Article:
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Gold, Silver Shine: Is "Smart Money" Turning Bullish Again?


October 3, 2011

More turmoil in Europe over the ongoing debt crisis led investors Monday back into gold and silver ETFs. But will two-days of positive gains be enough to convince traders that a bottom is near after September’s nasty sell-off?

The SPDR Gold Trust (GLD) closed up today by 1.8% and the iShares Silver Trust (SLV) finished ahead by 2%. Miners followed stocks down: the Market Vectors Gold Miners ETF (GDX) slid 1.3% and the Global X Silver Miners ETF(SIL) fell 2%.

Meanwhile, holdings in gold ETFs rose 0.2% on Friday, the first improvement in a week, Bloomberg data showed.

“We expect physical demand to be quite decent in the coming days,” Edel Tully, an analyst at UBS, wrote in a report. “After the recent washout, gold positioning is far from extended, and this is quite a bullish signal for price strength ahead.”

Barclays, which is taking a more neutral short-term view of precious metals, agreed that demand should continue to be “healthy” ahead of this week’s national holiday in China. Such growth in consumption “remains key to cushioning the downside in forthcoming sessions,” the analysts wrote in a note to clients.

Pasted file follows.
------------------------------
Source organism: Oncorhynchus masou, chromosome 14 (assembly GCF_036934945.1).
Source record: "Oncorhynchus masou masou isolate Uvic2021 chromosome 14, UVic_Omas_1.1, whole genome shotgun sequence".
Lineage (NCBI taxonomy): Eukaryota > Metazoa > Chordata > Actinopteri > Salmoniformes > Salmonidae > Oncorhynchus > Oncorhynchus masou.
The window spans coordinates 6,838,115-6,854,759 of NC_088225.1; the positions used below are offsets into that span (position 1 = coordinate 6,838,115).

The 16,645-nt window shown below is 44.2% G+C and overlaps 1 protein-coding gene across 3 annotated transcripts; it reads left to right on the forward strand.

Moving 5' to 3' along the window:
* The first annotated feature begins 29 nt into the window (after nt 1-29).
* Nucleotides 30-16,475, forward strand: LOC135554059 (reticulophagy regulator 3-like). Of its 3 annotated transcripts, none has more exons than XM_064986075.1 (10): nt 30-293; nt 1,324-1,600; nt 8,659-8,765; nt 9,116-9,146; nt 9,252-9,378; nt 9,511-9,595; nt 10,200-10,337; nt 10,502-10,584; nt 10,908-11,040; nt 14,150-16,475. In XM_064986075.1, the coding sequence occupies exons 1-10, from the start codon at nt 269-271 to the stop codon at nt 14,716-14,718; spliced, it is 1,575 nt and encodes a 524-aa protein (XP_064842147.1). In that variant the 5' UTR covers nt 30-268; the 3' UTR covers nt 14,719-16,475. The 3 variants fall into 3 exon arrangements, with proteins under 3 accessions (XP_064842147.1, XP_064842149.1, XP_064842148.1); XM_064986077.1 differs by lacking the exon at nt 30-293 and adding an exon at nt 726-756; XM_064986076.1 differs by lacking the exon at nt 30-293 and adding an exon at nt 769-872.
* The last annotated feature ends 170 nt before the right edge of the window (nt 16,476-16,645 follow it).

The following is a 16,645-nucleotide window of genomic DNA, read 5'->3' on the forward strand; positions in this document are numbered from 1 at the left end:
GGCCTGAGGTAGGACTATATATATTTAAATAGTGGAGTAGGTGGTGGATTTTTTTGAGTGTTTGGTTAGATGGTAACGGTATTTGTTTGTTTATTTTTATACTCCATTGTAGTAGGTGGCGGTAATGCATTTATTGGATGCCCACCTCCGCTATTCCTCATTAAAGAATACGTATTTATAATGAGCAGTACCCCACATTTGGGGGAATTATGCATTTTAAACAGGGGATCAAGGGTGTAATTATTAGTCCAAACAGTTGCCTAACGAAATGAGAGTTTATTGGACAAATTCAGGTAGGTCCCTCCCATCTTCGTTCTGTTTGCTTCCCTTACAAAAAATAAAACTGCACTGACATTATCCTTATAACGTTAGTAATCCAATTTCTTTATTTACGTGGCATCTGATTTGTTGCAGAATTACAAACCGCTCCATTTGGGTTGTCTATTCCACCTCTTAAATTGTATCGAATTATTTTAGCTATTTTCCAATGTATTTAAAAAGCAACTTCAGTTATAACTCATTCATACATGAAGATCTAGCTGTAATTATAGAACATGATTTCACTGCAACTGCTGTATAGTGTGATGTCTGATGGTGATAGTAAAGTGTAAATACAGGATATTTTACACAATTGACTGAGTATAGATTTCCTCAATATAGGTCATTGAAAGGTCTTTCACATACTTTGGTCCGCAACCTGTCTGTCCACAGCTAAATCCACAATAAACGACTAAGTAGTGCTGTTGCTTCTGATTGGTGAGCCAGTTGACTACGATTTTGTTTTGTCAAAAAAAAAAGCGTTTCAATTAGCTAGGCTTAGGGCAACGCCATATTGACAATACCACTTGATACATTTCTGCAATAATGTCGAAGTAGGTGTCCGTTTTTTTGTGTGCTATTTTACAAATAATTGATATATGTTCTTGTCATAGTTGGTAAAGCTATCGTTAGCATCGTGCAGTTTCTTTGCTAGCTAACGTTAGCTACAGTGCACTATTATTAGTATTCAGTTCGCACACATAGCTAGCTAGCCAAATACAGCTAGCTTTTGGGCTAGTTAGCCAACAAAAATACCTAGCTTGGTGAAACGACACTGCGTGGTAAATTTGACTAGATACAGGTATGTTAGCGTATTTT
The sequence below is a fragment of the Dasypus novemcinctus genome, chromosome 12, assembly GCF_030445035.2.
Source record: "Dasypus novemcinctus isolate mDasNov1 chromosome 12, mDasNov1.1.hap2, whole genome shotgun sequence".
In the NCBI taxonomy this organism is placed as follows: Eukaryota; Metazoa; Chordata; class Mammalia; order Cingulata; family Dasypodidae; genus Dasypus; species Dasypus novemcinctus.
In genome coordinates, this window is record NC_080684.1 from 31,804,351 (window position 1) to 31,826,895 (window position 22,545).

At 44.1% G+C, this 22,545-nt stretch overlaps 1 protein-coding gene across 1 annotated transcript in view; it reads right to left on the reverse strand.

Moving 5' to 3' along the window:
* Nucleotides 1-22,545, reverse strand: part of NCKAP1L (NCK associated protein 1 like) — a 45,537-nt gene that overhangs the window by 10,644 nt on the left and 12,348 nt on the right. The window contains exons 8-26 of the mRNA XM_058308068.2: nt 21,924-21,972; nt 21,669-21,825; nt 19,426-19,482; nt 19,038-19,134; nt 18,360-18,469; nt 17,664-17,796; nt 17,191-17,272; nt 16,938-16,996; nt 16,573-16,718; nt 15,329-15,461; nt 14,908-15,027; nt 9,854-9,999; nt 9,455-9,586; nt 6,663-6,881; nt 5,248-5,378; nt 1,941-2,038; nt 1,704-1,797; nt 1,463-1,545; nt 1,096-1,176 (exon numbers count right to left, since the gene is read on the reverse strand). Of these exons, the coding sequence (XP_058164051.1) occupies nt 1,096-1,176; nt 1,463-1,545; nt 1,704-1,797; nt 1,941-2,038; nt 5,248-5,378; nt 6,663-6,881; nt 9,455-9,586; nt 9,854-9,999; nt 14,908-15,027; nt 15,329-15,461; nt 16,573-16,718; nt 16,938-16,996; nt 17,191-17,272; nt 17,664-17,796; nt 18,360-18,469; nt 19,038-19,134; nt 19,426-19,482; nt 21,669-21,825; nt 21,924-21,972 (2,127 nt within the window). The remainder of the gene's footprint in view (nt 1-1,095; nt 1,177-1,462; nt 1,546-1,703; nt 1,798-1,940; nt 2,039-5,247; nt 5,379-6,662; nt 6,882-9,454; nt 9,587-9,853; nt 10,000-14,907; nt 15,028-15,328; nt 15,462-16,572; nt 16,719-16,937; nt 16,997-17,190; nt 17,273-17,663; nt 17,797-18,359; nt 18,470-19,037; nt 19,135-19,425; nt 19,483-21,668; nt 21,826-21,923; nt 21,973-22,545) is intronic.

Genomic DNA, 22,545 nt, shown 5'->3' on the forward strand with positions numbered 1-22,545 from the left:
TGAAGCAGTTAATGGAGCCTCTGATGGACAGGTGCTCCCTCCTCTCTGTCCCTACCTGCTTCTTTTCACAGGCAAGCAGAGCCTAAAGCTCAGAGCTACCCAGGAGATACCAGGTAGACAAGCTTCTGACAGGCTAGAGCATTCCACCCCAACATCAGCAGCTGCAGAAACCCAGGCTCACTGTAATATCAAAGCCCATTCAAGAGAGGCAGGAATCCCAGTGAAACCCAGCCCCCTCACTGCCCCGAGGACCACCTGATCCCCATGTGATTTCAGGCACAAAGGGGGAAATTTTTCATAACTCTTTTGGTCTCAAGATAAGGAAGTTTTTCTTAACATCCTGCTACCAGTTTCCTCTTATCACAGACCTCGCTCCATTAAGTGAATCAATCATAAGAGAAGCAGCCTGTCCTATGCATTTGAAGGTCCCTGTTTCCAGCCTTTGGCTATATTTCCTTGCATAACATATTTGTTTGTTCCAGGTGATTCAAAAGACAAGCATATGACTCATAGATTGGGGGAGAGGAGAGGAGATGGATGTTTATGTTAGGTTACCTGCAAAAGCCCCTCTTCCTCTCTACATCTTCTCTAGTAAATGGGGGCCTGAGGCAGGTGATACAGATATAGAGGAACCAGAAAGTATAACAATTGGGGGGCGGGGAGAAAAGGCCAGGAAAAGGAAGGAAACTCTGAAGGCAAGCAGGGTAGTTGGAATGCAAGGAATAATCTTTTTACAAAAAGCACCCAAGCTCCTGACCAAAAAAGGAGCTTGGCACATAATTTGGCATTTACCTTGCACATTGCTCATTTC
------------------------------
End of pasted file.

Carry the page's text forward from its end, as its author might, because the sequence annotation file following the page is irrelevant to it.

Gold for December delivery rose 2.2% to settle at $1,657.70 an ounce on the Comex. December silver, the most active contract, increased 2.4% to finish at $30.80 an ounce.

Today, CME Group (CME) said it was increasing to $500 million the amount of physical gold its U.S. clearing members can post as collateral for margin requirements. The requirement had been $200 million.

Several analysts today also came out with reviews of the latest Commitment of Traders report from the government. The statistics show different types of activities in various futures markets. As noted earlier, such institutional-sized investors continued to sell gold and silver in the latest week.

But in a breakdown of those numbers today, independent analyst Jordan Roy-Byrne pointed out that such buying sentiment seems to be waning. Those “commercial” traders, often referred to as the “smart money,” have reduced their short positions nearly in half over the past few months, he says.

Roy-Byrne wrote:

“The commercials (the smart money, the end users and producers) are positioned more bullish than any other time in the past two years. This is another way of saying the speculative long position is at a two year low. Meanwhile, open interest is 28% off its high and close to a two year low.”

In silver futures, such commercial traders are net short just 24,000 contracts — the lowest level since December 2008, he added. Another bullish sign for silver traders: open interest is 35% off its high and at its lowest point since mid-2009.

One rival for safe-haven shopping among precious metals, however, is the U.S. dollar. And that kept building steam today. In after-hours, the PowerShares U.S. Dollar Index (UUP) was most recently up 1%.